To follow along with this post, you’ll need an Upbound Cloud control plane and an instance of Argo CD running in a separate cluster.  You can follow the directions here for an Upbound Cloud trial. In that process, you’ll find directions to download a kubeconfig for your UBC instance. This will be used in proceeding steps. To install Argo CD, refer to Argo CD project page here. Continue reading

Crossplane External Secret Store (ESS)

To date, Crossplane has enabled us to write ‘secrets’ to a Crossplane in-cluster Kubernetes Secret. These are resource/provider specific, but typically include things like username, password, host address, port, etc.. These secrets stored in the Crossplane cluster can then be retrieved by platform and application engineers to further configure a service and/or by Crossplane to automatically configure a ProviderConfig.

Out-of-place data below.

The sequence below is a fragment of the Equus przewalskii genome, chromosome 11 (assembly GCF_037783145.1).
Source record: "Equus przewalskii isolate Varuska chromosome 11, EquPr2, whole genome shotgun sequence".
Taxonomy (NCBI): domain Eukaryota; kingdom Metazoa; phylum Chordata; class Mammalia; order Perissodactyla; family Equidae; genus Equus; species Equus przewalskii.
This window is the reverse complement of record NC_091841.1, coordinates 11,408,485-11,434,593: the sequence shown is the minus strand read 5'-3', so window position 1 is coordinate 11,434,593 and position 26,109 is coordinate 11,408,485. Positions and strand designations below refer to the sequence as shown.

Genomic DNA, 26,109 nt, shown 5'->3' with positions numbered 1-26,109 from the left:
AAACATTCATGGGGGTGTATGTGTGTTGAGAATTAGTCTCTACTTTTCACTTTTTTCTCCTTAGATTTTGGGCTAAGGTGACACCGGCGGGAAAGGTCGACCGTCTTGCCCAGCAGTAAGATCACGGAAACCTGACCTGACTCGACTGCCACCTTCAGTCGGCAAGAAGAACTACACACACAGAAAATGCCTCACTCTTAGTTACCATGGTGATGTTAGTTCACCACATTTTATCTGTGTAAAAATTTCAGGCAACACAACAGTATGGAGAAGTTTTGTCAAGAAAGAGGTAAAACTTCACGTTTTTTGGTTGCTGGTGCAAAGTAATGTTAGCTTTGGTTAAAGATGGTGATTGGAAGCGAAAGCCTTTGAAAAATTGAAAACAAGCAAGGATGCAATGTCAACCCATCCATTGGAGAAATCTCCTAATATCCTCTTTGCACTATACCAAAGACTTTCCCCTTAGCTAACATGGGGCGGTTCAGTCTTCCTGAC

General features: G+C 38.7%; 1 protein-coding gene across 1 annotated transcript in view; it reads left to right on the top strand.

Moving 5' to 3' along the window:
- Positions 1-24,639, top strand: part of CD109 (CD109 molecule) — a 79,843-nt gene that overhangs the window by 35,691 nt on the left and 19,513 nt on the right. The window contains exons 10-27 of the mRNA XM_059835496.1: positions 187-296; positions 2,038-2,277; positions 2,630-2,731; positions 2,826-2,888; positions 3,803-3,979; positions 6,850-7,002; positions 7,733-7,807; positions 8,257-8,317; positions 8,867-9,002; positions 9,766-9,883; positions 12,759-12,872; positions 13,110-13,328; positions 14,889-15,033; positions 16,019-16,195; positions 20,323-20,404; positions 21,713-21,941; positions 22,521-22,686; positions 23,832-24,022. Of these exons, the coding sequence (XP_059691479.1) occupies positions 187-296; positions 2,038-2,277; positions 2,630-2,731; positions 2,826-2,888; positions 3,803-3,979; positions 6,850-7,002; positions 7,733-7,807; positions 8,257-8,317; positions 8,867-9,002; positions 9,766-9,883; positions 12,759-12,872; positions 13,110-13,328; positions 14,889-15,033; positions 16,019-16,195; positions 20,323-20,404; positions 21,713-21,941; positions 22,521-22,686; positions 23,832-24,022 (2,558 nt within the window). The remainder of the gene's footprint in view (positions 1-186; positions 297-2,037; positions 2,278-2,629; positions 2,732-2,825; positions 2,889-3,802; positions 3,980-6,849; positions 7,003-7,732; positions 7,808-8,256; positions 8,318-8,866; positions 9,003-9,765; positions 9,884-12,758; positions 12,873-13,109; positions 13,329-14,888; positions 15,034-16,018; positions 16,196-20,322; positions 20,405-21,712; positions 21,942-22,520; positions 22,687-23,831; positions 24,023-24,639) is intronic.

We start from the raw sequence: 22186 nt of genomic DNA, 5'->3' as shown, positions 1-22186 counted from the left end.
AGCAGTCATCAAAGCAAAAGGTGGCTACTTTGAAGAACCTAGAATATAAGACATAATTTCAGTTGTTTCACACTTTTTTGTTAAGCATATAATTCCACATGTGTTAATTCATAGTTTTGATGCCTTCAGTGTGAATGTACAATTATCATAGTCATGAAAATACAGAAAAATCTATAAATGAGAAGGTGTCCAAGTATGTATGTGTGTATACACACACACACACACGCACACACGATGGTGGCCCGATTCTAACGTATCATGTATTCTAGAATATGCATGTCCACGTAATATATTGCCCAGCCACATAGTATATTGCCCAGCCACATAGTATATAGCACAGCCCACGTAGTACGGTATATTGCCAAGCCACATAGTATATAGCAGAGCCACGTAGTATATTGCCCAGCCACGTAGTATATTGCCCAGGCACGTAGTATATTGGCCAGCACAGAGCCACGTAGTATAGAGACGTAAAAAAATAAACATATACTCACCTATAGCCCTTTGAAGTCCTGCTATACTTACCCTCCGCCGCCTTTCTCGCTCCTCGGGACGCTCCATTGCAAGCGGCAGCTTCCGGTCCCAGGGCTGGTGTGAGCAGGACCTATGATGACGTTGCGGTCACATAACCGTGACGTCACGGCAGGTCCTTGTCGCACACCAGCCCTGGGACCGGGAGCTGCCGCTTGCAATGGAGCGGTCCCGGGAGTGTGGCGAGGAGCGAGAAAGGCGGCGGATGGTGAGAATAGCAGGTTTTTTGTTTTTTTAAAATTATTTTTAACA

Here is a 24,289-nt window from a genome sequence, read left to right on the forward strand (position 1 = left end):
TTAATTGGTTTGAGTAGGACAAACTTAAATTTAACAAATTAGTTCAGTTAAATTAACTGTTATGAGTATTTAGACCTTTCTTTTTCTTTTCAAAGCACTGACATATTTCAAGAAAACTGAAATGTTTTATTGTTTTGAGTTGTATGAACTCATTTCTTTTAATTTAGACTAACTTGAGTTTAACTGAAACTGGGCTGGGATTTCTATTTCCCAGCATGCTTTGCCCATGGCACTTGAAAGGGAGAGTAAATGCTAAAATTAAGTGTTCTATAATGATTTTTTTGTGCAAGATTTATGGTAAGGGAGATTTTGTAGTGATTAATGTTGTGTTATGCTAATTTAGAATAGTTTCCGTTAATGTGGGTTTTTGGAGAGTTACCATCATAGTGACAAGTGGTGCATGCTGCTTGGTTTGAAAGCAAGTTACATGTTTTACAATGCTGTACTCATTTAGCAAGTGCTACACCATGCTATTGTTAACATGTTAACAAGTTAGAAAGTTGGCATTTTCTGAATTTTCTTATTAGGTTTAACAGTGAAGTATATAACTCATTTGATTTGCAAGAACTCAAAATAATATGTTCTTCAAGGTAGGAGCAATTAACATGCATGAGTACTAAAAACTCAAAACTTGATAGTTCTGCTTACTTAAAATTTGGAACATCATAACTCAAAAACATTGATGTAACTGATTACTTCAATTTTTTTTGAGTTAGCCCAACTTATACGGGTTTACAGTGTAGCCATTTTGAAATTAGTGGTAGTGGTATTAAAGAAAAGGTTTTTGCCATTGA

But what if you wanted to provision a K8s cluster, a managed database service, and a pod in that provisioned cluster that needs to authenticate to the managed database, without manual configuration? The pod isn’t running in the Crossplane cluster, so it can’t refer to the secret created for the database. Continue reading

Crossplane Intro Series – Summary Post

I’ve been at just about three months now and figured it’s a good time to post a consolidated summary of my Getting Started with Crossplane series. If you’re just getting started with Crossplane or are interested in some intermediate topics like GitOps, I’m sure these will be useful.